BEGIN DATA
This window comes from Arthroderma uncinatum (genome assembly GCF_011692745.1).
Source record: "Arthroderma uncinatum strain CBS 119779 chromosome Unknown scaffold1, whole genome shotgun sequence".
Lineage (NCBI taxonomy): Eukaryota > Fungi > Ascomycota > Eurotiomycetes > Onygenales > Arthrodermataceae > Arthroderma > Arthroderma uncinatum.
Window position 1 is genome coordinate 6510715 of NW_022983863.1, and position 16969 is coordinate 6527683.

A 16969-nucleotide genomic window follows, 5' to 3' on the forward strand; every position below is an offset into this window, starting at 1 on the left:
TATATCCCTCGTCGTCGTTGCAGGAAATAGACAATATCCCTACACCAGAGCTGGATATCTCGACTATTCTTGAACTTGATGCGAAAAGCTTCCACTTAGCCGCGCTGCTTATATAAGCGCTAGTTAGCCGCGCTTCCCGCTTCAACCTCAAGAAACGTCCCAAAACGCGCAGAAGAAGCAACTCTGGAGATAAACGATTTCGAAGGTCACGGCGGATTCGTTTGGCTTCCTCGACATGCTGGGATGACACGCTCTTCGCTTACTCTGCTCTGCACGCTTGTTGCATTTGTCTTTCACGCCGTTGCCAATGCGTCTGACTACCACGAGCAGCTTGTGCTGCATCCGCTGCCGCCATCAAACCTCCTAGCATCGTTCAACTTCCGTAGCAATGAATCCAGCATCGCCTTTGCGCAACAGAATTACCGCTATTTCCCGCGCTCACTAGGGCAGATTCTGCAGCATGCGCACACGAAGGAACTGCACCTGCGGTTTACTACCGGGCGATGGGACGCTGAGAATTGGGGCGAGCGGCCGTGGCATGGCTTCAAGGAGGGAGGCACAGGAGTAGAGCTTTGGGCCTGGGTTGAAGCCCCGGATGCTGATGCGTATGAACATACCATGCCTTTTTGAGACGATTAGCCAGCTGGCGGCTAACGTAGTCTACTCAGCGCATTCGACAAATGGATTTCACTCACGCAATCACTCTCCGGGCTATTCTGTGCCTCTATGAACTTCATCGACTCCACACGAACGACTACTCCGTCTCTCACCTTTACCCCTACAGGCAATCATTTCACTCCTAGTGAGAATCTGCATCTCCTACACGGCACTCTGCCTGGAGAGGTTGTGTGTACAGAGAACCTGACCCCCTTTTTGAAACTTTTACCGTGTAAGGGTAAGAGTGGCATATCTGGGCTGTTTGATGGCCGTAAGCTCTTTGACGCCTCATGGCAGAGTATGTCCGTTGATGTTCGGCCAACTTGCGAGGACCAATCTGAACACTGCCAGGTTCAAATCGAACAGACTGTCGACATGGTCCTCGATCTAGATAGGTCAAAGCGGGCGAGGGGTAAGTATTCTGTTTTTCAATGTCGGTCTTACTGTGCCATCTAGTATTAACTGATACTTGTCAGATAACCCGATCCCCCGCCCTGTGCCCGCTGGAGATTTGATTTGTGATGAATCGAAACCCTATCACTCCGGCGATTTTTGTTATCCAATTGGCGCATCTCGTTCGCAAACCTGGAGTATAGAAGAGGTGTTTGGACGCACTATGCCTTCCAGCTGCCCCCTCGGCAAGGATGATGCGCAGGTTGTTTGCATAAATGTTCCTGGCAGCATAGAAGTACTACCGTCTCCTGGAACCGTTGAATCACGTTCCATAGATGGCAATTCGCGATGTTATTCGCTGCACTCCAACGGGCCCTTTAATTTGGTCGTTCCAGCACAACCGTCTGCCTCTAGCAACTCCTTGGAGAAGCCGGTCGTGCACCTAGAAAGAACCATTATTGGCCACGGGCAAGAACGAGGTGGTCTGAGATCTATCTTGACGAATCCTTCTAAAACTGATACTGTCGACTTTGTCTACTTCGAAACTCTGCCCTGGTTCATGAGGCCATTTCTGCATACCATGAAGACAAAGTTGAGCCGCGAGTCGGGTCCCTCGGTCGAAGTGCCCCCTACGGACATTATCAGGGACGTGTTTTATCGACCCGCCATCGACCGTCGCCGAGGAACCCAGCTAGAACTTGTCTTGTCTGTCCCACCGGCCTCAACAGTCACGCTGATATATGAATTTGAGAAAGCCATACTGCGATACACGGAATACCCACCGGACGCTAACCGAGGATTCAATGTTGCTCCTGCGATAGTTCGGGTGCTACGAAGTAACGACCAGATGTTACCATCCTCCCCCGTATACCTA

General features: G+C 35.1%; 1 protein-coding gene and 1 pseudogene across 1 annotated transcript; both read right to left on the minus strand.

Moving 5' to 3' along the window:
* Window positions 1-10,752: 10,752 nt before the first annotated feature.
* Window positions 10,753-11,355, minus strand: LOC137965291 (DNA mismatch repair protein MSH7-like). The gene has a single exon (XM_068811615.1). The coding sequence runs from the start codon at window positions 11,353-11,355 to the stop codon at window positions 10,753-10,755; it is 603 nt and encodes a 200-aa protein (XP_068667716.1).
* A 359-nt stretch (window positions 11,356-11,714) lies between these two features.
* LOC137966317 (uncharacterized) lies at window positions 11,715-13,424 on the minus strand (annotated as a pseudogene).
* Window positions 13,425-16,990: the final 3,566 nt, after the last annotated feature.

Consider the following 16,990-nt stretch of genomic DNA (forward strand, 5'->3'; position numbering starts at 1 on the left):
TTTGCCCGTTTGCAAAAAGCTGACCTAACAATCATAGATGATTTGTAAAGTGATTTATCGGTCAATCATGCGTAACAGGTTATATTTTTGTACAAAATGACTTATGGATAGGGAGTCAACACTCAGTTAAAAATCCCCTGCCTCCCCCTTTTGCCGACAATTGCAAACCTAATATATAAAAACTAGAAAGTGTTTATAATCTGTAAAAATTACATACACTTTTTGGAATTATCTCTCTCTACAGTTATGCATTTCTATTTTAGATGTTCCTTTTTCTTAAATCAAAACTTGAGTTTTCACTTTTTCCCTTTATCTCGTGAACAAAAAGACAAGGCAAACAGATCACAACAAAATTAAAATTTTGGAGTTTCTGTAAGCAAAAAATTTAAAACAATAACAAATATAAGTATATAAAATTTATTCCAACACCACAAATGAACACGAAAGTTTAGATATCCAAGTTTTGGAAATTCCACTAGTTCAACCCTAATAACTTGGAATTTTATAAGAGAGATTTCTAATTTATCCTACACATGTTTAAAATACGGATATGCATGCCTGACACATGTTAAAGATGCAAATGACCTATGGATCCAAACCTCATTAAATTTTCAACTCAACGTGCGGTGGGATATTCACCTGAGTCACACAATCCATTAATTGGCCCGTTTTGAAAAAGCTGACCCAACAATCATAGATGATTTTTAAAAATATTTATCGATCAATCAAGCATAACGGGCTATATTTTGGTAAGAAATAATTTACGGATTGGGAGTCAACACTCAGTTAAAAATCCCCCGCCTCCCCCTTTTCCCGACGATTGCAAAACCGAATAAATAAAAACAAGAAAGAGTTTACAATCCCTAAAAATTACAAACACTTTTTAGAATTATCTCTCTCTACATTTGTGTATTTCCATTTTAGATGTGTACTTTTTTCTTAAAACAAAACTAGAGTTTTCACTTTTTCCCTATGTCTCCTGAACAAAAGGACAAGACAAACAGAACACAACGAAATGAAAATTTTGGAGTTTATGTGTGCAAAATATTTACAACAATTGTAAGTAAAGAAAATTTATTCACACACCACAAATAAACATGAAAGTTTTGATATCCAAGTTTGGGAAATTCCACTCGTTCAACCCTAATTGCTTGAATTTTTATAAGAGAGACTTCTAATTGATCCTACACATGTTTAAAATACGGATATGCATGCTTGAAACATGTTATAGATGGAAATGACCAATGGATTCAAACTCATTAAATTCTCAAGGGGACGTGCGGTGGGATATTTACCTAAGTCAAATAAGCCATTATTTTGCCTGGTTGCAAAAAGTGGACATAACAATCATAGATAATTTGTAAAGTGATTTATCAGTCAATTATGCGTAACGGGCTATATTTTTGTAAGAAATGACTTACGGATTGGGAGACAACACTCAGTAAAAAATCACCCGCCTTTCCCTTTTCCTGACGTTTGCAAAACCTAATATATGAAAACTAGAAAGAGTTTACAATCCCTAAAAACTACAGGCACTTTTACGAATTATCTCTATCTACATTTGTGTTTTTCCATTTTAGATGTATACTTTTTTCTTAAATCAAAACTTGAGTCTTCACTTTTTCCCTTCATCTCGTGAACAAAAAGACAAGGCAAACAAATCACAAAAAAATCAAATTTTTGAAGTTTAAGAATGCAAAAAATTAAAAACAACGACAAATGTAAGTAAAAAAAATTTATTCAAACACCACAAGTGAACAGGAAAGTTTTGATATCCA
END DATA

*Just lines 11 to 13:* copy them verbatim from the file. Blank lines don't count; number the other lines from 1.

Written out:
* A 359-nt stretch (window positions 11,356-11,714) lies between these two features.
* LOC137966317 (uncharacterized) lies at window positions 11,715-13,424 on the minus strand (annotated as a pseudogene).
* Window positions 13,425-16,990: the final 3,566 nt, after the last annotated feature.